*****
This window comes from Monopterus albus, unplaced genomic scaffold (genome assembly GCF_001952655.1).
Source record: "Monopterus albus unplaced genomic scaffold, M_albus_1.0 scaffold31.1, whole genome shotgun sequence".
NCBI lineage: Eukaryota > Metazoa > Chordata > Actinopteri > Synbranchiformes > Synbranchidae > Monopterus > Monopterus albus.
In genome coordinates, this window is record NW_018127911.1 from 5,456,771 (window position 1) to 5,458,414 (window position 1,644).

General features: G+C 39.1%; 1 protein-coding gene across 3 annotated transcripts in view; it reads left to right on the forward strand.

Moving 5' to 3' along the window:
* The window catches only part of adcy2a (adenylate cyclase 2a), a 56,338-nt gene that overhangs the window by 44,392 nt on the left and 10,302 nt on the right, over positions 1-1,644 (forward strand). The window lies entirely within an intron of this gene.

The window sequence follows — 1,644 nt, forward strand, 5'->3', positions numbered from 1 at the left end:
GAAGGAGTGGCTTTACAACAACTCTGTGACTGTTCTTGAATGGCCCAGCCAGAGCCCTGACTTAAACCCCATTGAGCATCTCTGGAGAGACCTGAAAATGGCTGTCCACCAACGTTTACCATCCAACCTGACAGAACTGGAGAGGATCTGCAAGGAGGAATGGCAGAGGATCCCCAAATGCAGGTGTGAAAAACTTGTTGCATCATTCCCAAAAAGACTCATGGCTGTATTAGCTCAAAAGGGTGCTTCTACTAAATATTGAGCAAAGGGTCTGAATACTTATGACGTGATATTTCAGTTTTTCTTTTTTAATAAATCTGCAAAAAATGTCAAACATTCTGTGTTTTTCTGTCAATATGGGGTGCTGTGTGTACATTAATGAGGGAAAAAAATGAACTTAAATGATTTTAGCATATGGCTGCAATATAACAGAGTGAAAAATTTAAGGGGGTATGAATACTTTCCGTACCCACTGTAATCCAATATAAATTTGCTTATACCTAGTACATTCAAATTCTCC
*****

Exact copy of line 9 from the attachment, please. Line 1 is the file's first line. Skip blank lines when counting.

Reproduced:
GAAGGAGTGGCTTTACAACAACTCTGTGACTGTTCTTGAATGGCCCAGCCAGAGCCCTGACTTAAACCCCATTGAGCATCTCTGGAGAGACCTGAAAATGGCTGTCCACCAACGTTTACCATCCAACCTGACAGAACTGGAGAGGATCTGCAAGGAGGAATGGCAGAGGATCCCCAAATGCAGGTGTGAAAAACTTGTTGCATCATTCCCAAAAAGACTCATGGCTGTATTAGCTCAAAAGGGTGCTTCTACTAAATATTGAGCAAAGGGTCTGAATACTTATGACGTGATATTTCAGTTTTTCTTTTTTAATAAATCTGCAAAAAATGTCAAACATTCTGTGTTTTTCTGTCAATATGGGGTGCTGTGTGTACATTAATGAGGGAAAAAAATGAACTTAAATGATTTTAGCATATGGCTGCAATATAACAGAGTGAAAAATTTAAGGGGGTATGAATACTTTCCGTACCCACTGTAATCCAATATAAATTTGCTTATACCTAGTACATTCAAATTCTCC